Washington (July 18, 2010) --- Representative Ed Markey (D-Mass.) today sent a letter to Coast Guard Commandant Admiral Thad W. Allen seeking more information on the testing of the Deepwater Horizon/Macondo well and on the status of any potential decision to keep the well closed permanently. Rep. Markey noted that the shutting of the well would potentially end the possibility of doing any final analysis of the flow rate of the well by collecting 100 percent of the oil into ships on the surface. BP will have to pay a fine to the U.S. government for every barrel of oil spilled per day, up to $4,300 per barrel in the case of gross negligence.
Today, BP’s chief Operating Officer Doug Suttles said: “We're not seeing any problems, at this point, any issues with the shut-in,” and that because of that, Suttles said, "we'll continue to leave the well shut in." Rep. Markey wrote to Allen to seek clarification regarding this situation after Allen said yesterday, that once the test is complete, “we will immediately return to containment.”
“By shutting in this well, we could be shutting off our last best chance to determine what BP could pay in government fines,” said Rep. Markey.
“If it is necessary to again allow the well to flow, either because a decision to keep it shut in indefinitely is unsound, or in order to conduct the relief well ‘bottom kill’ then there would be no reason at that point for not taking the opportunity to conduct a 100 percent hydrocarbon collection test,” writes Rep. Markey to Admiral Allen.
“It is imperative that we understand your current plans and be able to assess the ramifications of different options at this point,” Rep. Markey wrote to Allen. “ I am also concerned, as I know you are, that continuing to keep the well fully shut in, could pose risks of additional problems with well integrity, an issue that I have raised with both you and BP in separate letters over the past few weeks.”
On Wednesday, Rep. Markey, the chairman the Energy and Environment Subcommittee in the House Energy and Commerce Committee and of the House Select Committee on Energy Independence and Global Warming, wrote to BP asking them for their commitment to conduct a full flow rate test, once an oil collection system was in place that could collect 100 percent of the hydrocarbons flowing from the well.
“If the well remains fully shut in until the relief well is completed, we may never have a fully accurate determination of the flow rate from this well. If so, BP -- which has consistently underestimated the flow rate -- might evade billions of dollars of fines,” continues Rep. Markey in the letter.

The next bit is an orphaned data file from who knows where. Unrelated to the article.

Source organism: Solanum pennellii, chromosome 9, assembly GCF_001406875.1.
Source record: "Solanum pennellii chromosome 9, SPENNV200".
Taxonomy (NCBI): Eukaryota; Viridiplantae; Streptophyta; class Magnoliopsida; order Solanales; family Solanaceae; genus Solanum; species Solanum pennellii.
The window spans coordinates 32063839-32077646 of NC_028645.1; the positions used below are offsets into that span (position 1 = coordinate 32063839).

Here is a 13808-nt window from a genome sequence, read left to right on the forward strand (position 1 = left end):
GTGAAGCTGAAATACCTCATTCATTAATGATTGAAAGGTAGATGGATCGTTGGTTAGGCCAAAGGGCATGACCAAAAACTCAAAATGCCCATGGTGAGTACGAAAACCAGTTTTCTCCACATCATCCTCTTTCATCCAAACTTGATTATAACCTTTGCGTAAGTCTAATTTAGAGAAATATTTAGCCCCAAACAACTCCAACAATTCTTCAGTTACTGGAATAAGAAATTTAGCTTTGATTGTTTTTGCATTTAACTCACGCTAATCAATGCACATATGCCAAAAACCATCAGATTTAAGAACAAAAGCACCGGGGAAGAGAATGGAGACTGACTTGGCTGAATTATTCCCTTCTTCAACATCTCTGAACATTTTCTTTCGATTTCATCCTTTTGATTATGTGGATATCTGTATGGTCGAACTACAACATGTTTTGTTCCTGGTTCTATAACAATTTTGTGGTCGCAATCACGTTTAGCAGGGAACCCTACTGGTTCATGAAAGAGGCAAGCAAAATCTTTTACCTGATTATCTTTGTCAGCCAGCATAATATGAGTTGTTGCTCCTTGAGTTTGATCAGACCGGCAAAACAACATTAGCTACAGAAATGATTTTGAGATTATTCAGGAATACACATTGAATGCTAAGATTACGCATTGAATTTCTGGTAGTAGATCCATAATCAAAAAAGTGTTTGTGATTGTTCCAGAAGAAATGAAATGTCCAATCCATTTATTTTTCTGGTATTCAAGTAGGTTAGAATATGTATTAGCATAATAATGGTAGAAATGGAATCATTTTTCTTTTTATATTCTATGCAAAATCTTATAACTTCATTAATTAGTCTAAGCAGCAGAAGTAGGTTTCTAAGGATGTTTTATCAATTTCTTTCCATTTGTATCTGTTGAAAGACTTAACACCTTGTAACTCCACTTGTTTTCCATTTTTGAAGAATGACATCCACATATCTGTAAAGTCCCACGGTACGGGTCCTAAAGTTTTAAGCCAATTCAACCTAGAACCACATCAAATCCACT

In the letter, Rep. Markey asked Admiral Allen to respond to the following questions:
1) Has a decision been made to continue to shut in the well after the integrity test is complete? If so, did you make that decision or concur in it? Do the pressure readings to date indicate that this is the preferred approach?
2) If a decision is not made to shut in the well, and a collection strategy is put in place, when will sufficient capacity and capability be available to collect 100 percent of the oil and methane?
3) If a 100 percent hydrocarbon collection capacity is installed, will a 100 percent flow rate test be conducted at the earliest possible point in order to determine the true flow rate from this well as of July, 2010? If not, how will you be able to determine with any precision the actual amount of oil that has been released from the well, so that the government can determine BP’s potential legal liability for the environmental damage it has caused?
4) How will different collection and containment strategies affect the release of oil and methane into the ocean? Will installation of collection capacity necessarily require some release of oil and methane into the ocean, as Mr Suttles indicated? If so, how much? Will the relief well bottom kill necessarily require release of hydrocarbons into the ocean, even if the well remains shut in up to that point?
5) Is it possible to design an oil collection strategy (as opposed to a complete shut in) in which no more oil or methane is released into the ocean?
6) If collection of 100 percent of the hydrocarbons becomes possible in such way as to also prevent releases of hydrocarbons into the ocean, could that be a preferable strategy until the relief well is complete, since it would both relieve well pressure and contain hydrocarbons?
A full copy of the letter can be found here: http://markey.house.gov/docs/allenletter71810.pdf
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